Registration is now open for KMWorld 2019. Register now to join us Nov 4 - 7 in Washington, D.C.

Eliminating Compliance Silos
The First Step Toward Automated GRC

This article is part of the Best Practices White Paper Risk Management, Governance and Compliance [July/August 2008]
Page 1 of 2 next >>

Governance, risk management and compliance (GRC)—is it a new acronym for existing processes? Yes and no. Individual disciplines for governance, risk and compliance have existed in the past; however, these activities have been fragmented, disparate and duplicative efforts across many aspects of an organization. In order to see business value from GRC, companies must redefine GRC for their organization and adapt their processes to fit these new definitions.

Effective governance starts with establishing business objectives, and it continues with a closed loop of measuring and comparing results and refining activities and goals. The specific role of governance is to enhance risk management processes and protect the strategic objectives of the business. And because a successful governance program is a continuous process, organizations must implement a comprehensive controls program, complete with testing, repeatability, visibility and automation.

Enterprise risk management is taking on a new dimension in publicly traded companies as they face greater regulatory responsibilities and increased public scrutiny. Companies are now devoting the same kind of attention and resources to manage regulatory, operational and reputational risks as they are to their more traditional risk management issues. In this new era of risk management, a company’s risk mitigation processes, procedures, applications and data are an essential remedy.

Compliance is not new; however, the demands of Sarbanes-Oxley and the regulations with consumer visibility have brought compliance into the forefront of activities in organizations. The "get compliant" mentality has created a very task-oriented, "checklist," attitude. Other than the checkmark, little business value was gleaned from many of these high cost efforts. As a result, organizations are attempting to create business value through compliance efforts, reduced cost and better business decisions. To do this, organizations are turning to a more strategic, risk-based approach.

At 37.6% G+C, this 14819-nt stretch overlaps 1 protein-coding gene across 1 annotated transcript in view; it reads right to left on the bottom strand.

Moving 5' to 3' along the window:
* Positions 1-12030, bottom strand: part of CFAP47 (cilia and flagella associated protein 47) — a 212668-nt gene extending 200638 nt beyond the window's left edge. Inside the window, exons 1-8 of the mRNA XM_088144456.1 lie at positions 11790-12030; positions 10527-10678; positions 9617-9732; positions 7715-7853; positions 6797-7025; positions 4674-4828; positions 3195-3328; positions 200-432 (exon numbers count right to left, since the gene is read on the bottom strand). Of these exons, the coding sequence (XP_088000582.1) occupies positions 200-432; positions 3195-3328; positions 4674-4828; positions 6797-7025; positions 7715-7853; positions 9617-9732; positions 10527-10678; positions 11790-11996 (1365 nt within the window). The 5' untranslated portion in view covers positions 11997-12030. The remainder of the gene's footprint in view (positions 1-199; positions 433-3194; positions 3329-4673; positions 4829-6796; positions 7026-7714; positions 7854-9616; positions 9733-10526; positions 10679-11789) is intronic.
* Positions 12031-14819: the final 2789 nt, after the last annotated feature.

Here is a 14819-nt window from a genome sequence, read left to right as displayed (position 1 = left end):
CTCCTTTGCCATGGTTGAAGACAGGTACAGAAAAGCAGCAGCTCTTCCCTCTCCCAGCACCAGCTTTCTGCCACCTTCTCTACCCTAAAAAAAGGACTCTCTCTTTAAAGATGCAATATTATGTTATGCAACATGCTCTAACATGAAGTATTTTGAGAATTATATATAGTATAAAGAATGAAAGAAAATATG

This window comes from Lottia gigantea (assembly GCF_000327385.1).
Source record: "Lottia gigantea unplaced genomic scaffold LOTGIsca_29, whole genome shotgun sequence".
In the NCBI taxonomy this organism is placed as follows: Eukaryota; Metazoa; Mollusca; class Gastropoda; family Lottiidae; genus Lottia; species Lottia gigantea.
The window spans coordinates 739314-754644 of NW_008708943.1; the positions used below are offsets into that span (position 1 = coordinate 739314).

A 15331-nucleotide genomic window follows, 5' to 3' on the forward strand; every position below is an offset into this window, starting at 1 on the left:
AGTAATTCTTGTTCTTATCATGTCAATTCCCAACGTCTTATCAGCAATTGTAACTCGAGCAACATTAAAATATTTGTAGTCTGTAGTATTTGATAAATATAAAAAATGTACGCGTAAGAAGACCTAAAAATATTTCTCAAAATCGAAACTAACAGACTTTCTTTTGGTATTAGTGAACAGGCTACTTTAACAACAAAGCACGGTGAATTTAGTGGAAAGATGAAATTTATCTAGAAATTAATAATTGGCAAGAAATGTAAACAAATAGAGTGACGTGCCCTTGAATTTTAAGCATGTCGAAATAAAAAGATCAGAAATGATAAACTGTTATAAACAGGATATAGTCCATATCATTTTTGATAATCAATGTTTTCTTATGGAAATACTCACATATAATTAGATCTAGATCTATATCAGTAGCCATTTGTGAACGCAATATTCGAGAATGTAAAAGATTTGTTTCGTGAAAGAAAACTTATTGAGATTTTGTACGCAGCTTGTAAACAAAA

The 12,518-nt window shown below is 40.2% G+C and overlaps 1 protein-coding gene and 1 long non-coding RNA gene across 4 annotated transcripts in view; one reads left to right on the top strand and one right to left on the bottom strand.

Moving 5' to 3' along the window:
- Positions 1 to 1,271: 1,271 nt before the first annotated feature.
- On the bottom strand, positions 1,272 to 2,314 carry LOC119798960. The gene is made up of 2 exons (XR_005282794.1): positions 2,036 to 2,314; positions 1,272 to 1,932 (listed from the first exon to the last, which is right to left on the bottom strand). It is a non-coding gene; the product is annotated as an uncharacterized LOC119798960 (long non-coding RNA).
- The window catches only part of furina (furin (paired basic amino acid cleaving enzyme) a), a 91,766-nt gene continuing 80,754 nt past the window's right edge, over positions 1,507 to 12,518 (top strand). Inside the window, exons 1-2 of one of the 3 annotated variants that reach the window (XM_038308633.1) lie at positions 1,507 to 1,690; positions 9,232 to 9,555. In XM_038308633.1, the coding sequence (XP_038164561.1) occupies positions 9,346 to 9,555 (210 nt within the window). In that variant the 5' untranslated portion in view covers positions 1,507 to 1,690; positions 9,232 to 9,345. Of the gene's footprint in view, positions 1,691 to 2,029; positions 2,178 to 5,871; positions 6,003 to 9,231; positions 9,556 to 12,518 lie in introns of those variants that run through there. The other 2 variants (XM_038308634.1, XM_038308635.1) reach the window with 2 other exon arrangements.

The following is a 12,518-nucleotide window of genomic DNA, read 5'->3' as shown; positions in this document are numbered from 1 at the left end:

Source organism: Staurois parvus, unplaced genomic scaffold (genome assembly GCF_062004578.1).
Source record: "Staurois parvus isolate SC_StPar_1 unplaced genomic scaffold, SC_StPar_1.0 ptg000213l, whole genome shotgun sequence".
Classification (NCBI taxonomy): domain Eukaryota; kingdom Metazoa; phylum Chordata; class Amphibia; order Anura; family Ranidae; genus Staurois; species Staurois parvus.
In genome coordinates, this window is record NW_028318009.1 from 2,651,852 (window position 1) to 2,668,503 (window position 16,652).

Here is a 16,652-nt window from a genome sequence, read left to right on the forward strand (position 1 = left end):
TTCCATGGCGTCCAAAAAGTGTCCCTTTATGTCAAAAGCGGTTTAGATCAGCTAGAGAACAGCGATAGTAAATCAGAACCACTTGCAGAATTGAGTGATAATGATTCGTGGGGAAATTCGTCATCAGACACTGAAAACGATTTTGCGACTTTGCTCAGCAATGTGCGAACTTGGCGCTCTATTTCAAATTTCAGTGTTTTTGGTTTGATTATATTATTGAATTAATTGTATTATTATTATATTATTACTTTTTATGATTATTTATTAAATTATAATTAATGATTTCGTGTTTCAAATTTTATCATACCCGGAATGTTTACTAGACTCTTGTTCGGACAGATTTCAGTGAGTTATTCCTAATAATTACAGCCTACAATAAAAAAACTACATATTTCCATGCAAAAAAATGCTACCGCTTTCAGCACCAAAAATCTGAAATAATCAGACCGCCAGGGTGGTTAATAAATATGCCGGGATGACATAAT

The Optimal State of GRC
So what’s the new buzz about GRC? With the expanded scope of governance, risk and compliance across the organization, a more holistic enterprise approach is needed that improves visibility of information, increases efficiency, reduces cost and implements an on-going process to monitor investments, risks and controls across the organization. There are many ways to achieve an optimal state of governance, risk and compliance. Implementing controls is one approach where improvements in rationalization can begin to yield benefits to organizations as they mature in their quest for enterprise governance, risk and compliance.

To implement effective controls, every business must have a documented set of rules that define how data is generated, manipulated, recorded and reported. That sounds simple... but it’s not. After all, those rules must effectively support everything from the accuracy of financial statements to the protection of the business from risk. So business unit managers have many factors to consider if they’re going to ensure that their data controls fulfill all of the governance, risk and compliance objectives for which they are responsible.

So how do you monitor and maintain your controls program across the enterprise to achieve optimal value and risk mitigation?

Automation is Key
In developing controls, many organizations have focused on passing audits and achieving compliance for specific guidelines and governing bodies. While this approach addresses immediate needs, it doesn’t promote a real long-term strategy. It can also lead to duplicated efforts and failure to adequately correlate risk management with organizational control. Moreover, it defines results of a controls program based on a specific moment (the result of the assessment/test) and creates a situation where cyclical and manual maintenance are the norm.

Organizations that resort to this approach are constantly "reinventing the wheel" because there is little or no automation, and regulatory relationships aren’t well-defined. As a result, there is no mechanism by which the company can easily identify and address new and applicable risks, regulations or requirements. What’s more, testing, repeatability, visibility and remediation are costly or non-existent.

Page 1 of 2 next >>

Search KMWorld

Connect